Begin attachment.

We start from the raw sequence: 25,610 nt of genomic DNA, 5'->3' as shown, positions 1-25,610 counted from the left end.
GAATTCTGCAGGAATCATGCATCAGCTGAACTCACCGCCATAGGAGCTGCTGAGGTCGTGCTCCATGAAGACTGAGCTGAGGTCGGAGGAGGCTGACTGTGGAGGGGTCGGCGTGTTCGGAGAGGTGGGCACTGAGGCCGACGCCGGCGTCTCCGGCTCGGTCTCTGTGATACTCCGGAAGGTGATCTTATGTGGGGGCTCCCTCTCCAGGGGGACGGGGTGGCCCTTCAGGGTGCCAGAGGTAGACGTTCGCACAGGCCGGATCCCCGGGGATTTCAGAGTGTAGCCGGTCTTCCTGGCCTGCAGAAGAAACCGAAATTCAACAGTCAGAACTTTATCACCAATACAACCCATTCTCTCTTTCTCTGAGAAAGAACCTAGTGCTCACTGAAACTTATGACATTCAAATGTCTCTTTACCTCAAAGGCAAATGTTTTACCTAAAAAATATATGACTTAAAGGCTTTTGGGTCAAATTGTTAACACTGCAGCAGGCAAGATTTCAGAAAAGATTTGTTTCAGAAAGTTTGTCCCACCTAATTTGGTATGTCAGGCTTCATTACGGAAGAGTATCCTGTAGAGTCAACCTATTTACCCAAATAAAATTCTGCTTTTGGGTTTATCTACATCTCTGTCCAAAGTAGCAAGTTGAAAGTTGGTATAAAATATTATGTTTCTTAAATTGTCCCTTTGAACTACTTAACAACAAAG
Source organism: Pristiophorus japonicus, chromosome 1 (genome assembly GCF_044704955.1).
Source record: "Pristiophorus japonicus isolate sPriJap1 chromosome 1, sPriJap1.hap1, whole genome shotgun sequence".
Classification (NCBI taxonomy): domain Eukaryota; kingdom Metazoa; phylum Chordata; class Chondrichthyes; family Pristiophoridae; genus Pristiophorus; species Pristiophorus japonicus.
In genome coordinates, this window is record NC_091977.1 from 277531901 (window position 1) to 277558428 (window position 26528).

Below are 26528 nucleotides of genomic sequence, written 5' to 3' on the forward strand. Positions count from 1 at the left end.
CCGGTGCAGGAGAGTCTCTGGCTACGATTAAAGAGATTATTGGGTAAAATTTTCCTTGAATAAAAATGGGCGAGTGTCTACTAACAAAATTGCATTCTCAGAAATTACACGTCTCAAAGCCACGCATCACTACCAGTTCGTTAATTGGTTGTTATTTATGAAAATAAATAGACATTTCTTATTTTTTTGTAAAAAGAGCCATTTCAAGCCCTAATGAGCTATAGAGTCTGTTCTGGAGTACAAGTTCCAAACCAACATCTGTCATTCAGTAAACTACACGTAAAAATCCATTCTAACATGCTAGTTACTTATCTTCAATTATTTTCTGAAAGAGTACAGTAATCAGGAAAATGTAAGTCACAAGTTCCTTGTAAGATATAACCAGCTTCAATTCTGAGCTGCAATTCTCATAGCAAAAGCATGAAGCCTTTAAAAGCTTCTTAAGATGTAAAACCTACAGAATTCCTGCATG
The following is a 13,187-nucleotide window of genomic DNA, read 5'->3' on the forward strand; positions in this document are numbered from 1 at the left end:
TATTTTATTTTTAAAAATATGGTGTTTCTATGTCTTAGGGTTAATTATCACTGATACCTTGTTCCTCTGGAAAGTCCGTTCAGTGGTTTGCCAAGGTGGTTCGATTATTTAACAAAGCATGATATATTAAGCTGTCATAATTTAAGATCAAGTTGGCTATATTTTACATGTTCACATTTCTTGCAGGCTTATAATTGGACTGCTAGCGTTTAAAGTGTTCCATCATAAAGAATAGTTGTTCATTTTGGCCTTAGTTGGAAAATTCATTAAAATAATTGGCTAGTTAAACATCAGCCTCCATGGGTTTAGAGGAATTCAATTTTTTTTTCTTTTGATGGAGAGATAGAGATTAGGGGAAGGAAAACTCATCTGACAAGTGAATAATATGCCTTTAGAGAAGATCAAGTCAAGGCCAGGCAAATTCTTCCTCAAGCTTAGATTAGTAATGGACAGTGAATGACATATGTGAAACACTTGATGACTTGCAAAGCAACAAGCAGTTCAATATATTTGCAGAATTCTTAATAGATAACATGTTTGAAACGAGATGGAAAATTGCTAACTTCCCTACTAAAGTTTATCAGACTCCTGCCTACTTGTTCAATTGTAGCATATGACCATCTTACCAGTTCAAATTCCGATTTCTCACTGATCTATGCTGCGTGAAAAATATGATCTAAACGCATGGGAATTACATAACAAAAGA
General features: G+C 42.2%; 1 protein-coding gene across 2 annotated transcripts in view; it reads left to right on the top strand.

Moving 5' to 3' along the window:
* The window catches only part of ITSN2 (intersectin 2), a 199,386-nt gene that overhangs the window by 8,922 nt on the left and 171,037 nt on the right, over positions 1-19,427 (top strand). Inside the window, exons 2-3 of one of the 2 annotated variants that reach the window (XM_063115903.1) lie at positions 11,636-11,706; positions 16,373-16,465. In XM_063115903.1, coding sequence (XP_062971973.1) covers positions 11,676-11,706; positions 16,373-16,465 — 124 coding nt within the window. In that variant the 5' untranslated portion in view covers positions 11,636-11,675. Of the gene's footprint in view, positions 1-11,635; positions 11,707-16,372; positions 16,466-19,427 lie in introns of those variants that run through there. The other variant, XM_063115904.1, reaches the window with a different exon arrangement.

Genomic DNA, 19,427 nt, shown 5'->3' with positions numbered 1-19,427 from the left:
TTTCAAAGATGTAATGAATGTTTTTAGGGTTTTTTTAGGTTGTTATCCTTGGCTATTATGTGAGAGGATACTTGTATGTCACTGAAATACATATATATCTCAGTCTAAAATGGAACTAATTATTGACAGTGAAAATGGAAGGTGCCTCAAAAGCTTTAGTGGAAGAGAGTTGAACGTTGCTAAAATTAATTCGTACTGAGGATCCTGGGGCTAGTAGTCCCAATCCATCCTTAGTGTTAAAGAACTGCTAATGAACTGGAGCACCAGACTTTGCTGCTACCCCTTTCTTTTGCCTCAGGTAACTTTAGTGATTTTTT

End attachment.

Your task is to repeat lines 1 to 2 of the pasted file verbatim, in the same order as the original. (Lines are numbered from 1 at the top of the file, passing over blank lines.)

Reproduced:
We start from the raw sequence: 25,610 nt of genomic DNA, 5'->3' as shown, positions 1-25,610 counted from the left end.
GAATTCTGCAGGAATCATGCATCAGCTGAACTCACCGCCATAGGAGCTGCTGAGGTCGTGCTCCATGAAGACTGAGCTGAGGTCGGAGGAGGCTGACTGTGGAGGGGTCGGCGTGTTCGGAGAGGTGGGCACTGAGGCCGACGCCGGCGTCTCCGGCTCGGTCTCTGTGATACTCCGGAAGGTGATCTTATGTGGGGGCTCCCTCTCCAGGGGGACGGGGTGGCCCTTCAGGGTGCCAGAGGTAGACGTTCGCACAGGCCGGATCCCCGGGGATTTCAGAGTGTAGCCGGTCTTCCTGGCCTGCAGAAGAAACCGAAATTCAACAGTCAGAACTTTATCACCAATACAACCCATTCTCTCTTTCTCTGAGAAAGAACCTAGTGCTCACTGAAACTTATGACATTCAAATGTCTCTTTACCTCAAAGGCAAATGTTTTACCTAAAAAATATATGACTTAAAGGCTTTTGGGTCAAATTGTTAACACTGCAGCAGGCAAGATTTCAGAAAAGATTTGTTTCAGAAAGTTTGTCCCACCTAATTTGGTATGTCAGGCTTCATTACGGAAGAGTATCCTGTAGAGTCAACCTATTTACCCAAATAAAATTCTGCTTTTGGGTTTATCTACATCTCTGTCCAAAGTAGCAAGTTGAAAGTTGGTATAAAATATTATGTTTCTTAAATTGTCCCTTTGAACTACTTAACAACAAAG